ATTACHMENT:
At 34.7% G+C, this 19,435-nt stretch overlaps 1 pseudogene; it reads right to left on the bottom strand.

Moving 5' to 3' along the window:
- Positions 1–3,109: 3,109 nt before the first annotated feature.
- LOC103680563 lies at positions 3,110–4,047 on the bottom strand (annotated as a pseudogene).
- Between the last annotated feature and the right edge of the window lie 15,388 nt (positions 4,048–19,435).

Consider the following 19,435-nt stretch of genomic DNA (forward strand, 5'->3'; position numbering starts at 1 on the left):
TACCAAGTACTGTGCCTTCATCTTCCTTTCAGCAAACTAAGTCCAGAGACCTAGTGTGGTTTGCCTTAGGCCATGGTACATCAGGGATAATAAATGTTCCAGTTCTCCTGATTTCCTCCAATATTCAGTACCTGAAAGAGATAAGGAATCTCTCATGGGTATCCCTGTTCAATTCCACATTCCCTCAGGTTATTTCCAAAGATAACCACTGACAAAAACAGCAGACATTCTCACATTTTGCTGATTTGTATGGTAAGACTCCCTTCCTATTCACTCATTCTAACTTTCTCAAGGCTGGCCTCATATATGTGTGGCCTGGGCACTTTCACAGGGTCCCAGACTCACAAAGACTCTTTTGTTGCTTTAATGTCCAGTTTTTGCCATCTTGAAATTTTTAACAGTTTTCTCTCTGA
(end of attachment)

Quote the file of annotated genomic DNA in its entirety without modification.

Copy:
At 34.7% G+C, this 19,435-nt stretch overlaps 1 pseudogene; it reads right to left on the bottom strand.

Moving 5' to 3' along the window:
- Positions 1–3,109: 3,109 nt before the first annotated feature.
- LOC103680563 lies at positions 3,110–4,047 on the bottom strand (annotated as a pseudogene).
- Between the last annotated feature and the right edge of the window lie 15,388 nt (positions 4,048–19,435).

Consider the following 19,435-nt stretch of genomic DNA (forward strand, 5'->3'; position numbering starts at 1 on the left):
TACCAAGTACTGTGCCTTCATCTTCCTTTCAGCAAACTAAGTCCAGAGACCTAGTGTGGTTTGCCTTAGGCCATGGTACATCAGGGATAATAAATGTTCCAGTTCTCCTGATTTCCTCCAATATTCAGTACCTGAAAGAGATAAGGAATCTCTCATGGGTATCCCTGTTCAATTCCACATTCCCTCAGGTTATTTCCAAAGATAACCACTGACAAAAACAGCAGACATTCTCACATTTTGCTGATTTGTATGGTAAGACTCCCTTCCTATTCACTCATTCTAACTTTCTCAAGGCTGGCCTCATATATGTGTGGCCTGGGCACTTTCACAGGGTCCCAGACTCACAAAGACTCTTTTGTTGCTTTAATGTCCAGTTTTTGCCATCTTGAAATTTTTAACAGTTTTCTCTCTGA